This Week in History | Week 4By The Cove January 20, 2020
20 - 26 January
21-22 January 1941: 6th Australian Division attack and capture of Tobruk
Following the capture of Bardia, the 6th Australian Division advanced west along the Libyan coast to the Italian defended port town of Tobruk. At dawn on 21 January 1941, after air and artillery support, the 6th Division broke through the Italian lines in the south and by 8 am the entire division was within the Italian perimeter and fanning out into the enemy enclave. The stiff fighting on the opening day was not repeated on 22 January when 25,000 Italians surrendered and hundreds of artillery pieces and vehicles were captured.
23 January 1944: 7th Division defeat the Japanese at Shaggy Ridge, New Guinea
High in the Finisterre Mountains in north-eastern New Guinea is a feature known as Shaggy Ridge. For the men of Australia’s 7th Division fighting the Japanese during the Second World War, this razor-backed ridge represented hell on earth.
The Japanese endured a month of strafing and bombing, and managed to hold their ground. It became clear that the only way for the 7th Division to meet its objective of crossing the Finisterre Range to join the Allied advance along the Huon peninsula coastline was a frontal assault on the single track running along the ridge.
“In places the single pathway along the ridgeline was only wide enough for one man to pass, with sheer drops on either side,” Grant writes. “This made outflanking the Japanese prepared positions impossible. The soldiers who fought there would come to describe the battle of Shaggy Ridge as occurring on a one-man front.”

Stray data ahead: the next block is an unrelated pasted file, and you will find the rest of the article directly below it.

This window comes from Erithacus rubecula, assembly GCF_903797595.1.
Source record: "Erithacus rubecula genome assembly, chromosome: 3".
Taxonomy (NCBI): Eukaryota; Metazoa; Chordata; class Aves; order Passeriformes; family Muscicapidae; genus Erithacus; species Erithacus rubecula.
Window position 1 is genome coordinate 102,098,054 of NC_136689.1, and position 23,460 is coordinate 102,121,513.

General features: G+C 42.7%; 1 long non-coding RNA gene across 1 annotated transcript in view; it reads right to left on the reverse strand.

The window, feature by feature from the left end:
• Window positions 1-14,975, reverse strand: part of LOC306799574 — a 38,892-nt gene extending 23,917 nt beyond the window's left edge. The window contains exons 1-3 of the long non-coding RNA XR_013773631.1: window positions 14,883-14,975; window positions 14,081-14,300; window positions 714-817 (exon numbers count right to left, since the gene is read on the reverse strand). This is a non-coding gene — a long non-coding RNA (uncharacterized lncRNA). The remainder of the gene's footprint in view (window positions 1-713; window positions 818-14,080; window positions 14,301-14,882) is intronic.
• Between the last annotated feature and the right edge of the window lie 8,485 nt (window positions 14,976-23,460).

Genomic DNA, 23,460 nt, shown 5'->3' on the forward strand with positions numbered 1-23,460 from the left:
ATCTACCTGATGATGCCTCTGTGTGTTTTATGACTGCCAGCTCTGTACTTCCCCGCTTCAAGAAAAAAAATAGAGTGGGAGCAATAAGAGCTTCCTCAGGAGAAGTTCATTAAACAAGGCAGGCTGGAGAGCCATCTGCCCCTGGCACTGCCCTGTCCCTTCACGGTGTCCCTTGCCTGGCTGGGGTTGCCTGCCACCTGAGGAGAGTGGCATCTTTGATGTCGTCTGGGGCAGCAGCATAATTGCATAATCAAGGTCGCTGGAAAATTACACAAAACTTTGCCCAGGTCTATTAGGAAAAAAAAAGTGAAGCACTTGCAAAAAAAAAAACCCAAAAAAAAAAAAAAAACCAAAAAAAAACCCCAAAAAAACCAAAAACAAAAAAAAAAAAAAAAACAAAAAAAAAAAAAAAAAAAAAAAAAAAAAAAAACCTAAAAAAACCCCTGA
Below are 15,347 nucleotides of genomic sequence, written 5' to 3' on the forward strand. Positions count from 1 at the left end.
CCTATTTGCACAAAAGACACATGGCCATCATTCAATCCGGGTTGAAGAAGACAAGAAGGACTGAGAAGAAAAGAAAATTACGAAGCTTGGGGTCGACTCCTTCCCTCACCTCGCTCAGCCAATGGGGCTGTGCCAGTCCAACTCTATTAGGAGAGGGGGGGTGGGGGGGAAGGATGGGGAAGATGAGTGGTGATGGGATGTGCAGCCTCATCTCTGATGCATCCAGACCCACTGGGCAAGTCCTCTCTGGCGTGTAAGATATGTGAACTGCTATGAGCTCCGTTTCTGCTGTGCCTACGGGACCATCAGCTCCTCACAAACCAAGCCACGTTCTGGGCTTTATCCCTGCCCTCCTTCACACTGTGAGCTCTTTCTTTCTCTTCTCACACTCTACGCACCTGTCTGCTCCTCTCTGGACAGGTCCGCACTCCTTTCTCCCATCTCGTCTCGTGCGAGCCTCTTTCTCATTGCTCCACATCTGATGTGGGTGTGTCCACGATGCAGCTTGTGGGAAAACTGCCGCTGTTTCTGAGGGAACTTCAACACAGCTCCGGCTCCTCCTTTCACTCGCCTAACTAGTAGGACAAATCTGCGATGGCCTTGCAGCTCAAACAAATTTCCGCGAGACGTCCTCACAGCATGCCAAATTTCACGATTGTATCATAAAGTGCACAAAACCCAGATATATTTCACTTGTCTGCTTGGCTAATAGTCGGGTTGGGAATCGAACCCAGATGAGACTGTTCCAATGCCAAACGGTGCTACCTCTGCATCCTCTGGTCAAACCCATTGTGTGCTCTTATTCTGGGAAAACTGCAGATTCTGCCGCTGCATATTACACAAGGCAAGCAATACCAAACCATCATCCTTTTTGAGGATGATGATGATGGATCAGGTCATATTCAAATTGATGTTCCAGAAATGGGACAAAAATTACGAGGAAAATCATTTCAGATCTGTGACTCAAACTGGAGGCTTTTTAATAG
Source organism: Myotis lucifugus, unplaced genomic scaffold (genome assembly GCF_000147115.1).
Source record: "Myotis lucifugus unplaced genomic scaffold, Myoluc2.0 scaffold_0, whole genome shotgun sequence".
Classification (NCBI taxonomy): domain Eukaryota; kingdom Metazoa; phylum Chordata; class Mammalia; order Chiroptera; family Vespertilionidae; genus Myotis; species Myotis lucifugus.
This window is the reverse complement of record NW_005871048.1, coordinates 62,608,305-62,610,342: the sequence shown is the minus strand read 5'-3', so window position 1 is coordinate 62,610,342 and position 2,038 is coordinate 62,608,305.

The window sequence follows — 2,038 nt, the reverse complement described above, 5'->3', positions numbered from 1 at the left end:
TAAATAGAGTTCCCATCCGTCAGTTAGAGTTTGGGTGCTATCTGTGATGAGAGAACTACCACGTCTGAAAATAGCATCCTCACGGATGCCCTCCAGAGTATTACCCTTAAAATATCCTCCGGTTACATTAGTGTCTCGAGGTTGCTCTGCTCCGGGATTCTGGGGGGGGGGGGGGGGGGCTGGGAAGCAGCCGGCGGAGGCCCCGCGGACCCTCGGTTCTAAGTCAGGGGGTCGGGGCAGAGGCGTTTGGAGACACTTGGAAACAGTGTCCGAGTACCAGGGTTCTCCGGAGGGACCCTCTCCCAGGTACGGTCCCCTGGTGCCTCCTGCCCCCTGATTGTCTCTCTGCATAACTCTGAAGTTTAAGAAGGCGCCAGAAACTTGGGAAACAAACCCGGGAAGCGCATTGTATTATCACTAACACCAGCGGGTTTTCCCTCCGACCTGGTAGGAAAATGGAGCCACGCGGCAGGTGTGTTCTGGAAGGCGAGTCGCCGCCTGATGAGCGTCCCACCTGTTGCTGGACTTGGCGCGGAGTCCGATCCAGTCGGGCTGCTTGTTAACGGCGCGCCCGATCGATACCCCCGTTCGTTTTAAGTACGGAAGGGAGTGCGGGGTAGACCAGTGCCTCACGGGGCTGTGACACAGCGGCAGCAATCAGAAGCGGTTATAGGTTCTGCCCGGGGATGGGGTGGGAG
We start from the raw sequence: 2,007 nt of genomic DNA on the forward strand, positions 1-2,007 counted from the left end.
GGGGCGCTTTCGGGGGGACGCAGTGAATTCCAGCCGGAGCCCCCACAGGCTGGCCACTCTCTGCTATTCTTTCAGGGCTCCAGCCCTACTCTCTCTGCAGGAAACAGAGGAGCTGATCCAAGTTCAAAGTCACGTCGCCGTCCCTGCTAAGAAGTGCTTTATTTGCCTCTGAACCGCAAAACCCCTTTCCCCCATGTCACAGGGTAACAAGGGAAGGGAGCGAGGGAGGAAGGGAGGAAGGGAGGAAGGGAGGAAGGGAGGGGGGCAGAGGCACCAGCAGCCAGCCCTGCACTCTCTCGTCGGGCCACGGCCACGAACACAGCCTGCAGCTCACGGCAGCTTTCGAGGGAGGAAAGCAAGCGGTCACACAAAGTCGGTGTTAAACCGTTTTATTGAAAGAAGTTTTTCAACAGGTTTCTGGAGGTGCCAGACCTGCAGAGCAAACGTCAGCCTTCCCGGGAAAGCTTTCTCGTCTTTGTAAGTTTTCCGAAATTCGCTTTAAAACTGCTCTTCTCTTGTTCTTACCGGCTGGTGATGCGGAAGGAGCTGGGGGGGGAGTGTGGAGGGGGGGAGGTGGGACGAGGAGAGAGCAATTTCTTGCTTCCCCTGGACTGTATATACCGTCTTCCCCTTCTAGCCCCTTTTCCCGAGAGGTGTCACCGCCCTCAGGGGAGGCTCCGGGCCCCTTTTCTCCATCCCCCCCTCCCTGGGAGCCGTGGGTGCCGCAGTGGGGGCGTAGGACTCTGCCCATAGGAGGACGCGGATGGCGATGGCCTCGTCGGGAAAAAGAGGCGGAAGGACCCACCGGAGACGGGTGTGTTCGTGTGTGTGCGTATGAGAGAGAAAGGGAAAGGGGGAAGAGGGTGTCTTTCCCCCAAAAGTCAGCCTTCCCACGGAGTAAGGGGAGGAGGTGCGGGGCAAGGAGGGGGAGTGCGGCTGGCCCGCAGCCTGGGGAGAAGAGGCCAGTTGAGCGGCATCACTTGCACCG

Fierce fighting took place at sites known as the Pimple, McCaughey’s Knoll, and Prothero – which was a particularly harrowing experience for the Australian soldiers.
Many of these men were veterans of Tobruk, Milne Bay and the beachhead battles, but it would be the attack on Prothero that would mark the low point of their war. Dwelling on the damage caused by the Japanese mountain gun at Prothero, Sergeant Geoffrey Lowe reflected that “Tobruk was a picnic” when compared with the battalion’s experience on Shaggy Ridge.
Check out this page from the Australia War Memorial's website to watch rare footage of the battle taken by a Commonwealth Film Unit camera team.
24 January 1967: First contact at Bien Hoa, South Vietnam
Fighting at Bien Hoa involved a series of contacts between units of the 1st Australian Task Force and communist forces in the area of the Bien Hoa - Long Binh complex near Saigon. Australian and American units sought to dominate the area and prevent enemy rocket attacks on nearby military bases and installations.
26 January 1945: Start of the Sandakan death march, Borneo.
Sandakan prisoner of war camp was established by the Japanese in July 1942. Australian prisoners were sent to Sandakan in 1942 to build an airstrip. At first they were treated reasonably well. Gradually, however, rations were reduced and bashings increased.
Fearing invasion from Allied forces, the Japanese decided to send about 2,000 Australian and British prisoners westward to Ranau, in Borneo’s rugged interior. Weak and sick prisoners staggered for about 260 kilometres along jungle tracks. Many died on the way, their bodies never recovered. Those unable to continue were killed; those too weak to march had been left behind in Sandakan, where all died or were killed. Only six – all Australians – out of about a thousand sent to Ranau survived the war.
The Sandakan “death march” remains the greatest single atrocity committed against Australians in war.